Businesses that fall victim to floodwaters will face a long list of challenges that need to be carefully approached in order to get the site back on its feet as quickly and effectively as possible.

One area of the building that will be particularly at risk, but that might not be immediately apparent as a cause for concern, is the floor finish. The floor is a crucial area for any business: It’s part of the visual image for commercial companies and it’s the solid foundation for the intensive work in an industrial facility.

The floor is also the part of a building that can least avoid the damaging effects of floodwater. Floodwater will subject the floor to many things, including sewer waste, silt, mud and impacts from debris. This combination of factors could mean that the floor is not only damaged and corroded, but also that bacteria and unsanitary contaminants could have soaked into the coating.

If the floor has been affected, then fixing it needs to be a priority. Without repairing the floor, which will involve a protracted process of cleaning, drying, removal and replacement, much of the renovation work can’t take place.

As a general rule of thumb, anything floodwater touches should be removed and disposed of. Carpeting especially needs to be removed as soon as possible because it holds large amounts of water and provides bacteria with an ideal environment to colonize and spread. Adhesives from carpet or VCT will be soft and gummy, so special attention will need to be taken to remove these before grinding or shot blasting the concrete substrate.

In comparison to soft coverings, hard surfaces may be salvageable if treated with disinfectant in less than a week; otherwise, this too will likely need to be taken up and replaced.

Once the floor is opened up back to the concrete slab, this surface will need to be cleaned, disinfected and treated. This will ensure moisture is minimized and any bacteria is killed before installing the new flooring material.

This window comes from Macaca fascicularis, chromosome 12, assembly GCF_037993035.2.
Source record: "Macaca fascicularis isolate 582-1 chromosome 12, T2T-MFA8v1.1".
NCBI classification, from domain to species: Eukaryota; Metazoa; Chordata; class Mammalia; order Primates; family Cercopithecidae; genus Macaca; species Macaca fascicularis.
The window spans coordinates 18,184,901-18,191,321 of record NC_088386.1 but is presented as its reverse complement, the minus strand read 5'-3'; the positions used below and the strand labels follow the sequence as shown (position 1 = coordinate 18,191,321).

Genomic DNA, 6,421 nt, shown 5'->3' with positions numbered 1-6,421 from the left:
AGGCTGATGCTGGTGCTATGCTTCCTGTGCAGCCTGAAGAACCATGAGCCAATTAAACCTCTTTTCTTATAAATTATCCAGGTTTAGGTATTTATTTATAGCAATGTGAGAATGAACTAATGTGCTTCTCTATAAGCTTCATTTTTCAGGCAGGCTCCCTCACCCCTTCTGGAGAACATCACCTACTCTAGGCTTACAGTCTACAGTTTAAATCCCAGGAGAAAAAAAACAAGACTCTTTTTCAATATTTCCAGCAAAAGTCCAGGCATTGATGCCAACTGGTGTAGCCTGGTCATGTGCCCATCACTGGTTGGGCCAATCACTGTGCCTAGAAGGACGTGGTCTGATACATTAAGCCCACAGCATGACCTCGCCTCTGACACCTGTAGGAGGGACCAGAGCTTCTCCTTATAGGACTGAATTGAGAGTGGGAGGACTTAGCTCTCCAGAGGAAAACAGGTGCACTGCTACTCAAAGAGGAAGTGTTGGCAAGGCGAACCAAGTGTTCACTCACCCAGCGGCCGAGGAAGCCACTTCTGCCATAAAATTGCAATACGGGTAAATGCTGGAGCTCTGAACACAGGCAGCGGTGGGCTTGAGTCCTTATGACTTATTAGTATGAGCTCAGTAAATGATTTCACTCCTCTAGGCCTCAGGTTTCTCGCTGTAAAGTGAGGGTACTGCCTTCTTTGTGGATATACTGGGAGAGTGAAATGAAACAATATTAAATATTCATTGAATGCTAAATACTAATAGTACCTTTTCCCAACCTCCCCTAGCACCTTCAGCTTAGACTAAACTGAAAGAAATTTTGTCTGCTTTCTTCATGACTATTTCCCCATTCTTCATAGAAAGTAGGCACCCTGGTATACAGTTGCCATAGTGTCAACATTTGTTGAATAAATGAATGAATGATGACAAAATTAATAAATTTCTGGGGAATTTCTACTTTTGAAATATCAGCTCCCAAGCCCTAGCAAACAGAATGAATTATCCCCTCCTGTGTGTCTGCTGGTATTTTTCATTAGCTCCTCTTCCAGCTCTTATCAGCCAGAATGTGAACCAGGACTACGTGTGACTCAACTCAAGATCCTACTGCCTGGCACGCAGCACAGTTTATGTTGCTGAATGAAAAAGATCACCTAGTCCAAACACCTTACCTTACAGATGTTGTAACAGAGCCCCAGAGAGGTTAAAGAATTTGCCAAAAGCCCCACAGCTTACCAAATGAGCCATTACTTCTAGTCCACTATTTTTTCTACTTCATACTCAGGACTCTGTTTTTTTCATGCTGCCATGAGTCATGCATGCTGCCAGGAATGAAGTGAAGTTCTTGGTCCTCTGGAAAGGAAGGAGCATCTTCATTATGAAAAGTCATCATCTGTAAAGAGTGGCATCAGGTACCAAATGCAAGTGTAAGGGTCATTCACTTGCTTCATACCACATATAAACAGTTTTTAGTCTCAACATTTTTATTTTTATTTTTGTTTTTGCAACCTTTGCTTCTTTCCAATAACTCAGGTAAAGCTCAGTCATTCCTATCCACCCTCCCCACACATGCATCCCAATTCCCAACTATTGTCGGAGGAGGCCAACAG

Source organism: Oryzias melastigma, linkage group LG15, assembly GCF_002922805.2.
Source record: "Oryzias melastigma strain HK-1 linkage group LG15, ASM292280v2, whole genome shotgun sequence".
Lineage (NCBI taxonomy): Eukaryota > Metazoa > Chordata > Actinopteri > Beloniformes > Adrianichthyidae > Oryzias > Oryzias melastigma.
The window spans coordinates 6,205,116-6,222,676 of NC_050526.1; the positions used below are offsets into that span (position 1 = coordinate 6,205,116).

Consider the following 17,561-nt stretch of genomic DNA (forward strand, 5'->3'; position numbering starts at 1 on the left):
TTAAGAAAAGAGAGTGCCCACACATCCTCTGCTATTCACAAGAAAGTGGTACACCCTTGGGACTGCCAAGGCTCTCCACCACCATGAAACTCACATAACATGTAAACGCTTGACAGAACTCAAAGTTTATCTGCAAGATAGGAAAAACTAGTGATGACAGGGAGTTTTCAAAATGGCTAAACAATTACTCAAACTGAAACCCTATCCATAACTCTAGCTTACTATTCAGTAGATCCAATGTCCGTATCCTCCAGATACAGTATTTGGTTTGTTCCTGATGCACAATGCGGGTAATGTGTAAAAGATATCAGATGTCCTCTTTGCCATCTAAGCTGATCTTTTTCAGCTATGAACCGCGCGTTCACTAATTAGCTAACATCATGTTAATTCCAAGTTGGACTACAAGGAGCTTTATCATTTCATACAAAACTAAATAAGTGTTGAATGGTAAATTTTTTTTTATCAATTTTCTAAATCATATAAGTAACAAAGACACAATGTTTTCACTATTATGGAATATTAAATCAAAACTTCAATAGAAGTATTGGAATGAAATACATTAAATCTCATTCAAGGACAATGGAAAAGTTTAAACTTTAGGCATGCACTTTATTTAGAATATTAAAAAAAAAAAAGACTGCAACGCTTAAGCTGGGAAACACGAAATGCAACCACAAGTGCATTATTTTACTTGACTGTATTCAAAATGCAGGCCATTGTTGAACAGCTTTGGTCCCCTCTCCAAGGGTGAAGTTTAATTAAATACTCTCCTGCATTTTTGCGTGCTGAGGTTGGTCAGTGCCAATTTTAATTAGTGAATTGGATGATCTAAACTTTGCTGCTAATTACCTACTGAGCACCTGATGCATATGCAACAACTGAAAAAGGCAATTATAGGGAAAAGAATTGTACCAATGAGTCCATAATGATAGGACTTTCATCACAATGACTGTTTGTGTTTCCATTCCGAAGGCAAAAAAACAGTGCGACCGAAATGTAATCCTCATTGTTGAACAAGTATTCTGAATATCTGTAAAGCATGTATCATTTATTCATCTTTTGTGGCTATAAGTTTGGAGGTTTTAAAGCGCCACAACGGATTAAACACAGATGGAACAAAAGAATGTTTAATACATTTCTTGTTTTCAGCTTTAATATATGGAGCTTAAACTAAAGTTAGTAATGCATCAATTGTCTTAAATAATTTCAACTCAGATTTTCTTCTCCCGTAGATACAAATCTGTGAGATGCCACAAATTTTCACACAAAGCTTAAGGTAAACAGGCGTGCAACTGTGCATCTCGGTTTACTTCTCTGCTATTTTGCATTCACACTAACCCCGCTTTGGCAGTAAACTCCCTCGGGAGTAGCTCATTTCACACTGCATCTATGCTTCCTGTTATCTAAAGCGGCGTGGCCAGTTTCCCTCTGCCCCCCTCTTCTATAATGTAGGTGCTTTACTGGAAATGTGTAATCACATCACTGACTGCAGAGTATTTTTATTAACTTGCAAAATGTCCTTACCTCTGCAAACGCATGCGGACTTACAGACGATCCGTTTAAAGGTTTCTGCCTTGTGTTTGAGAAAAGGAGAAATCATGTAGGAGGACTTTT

After the floor is cleaned and disinfected, fans and dehumidifiers should be placed in the area to help dry the floor slab. Complete drying usually takes a minimum of three to five days, and this is generally the time when replacement flooring options should be considered. This is also the time when the walls are being reconstructed. Flooring installation or maintenance projects are often delayed until the walls are installed, allowing more time for the floor slab to dry.

The surface will then need to be brought to the proper surface profile for the new floor. The anchor profile will be even more important for the new coating system if contamination and moisture have impacted the concrete slab.

The exact time for installing the floor will depend on the type of system that’s to be installed. For example, if carpeting is being installed, small levels of moisture can be allowed to continue to dry over time because this is a porous system.

In comparison, hardwood floors will need to wait for a longer period of time, as this material needs a much drier substrate. This is because the adhesive is generally a water-based material, so it will not set properly if moisture levels are high. This same issue will occur with vinyl tile or linoleum flooring.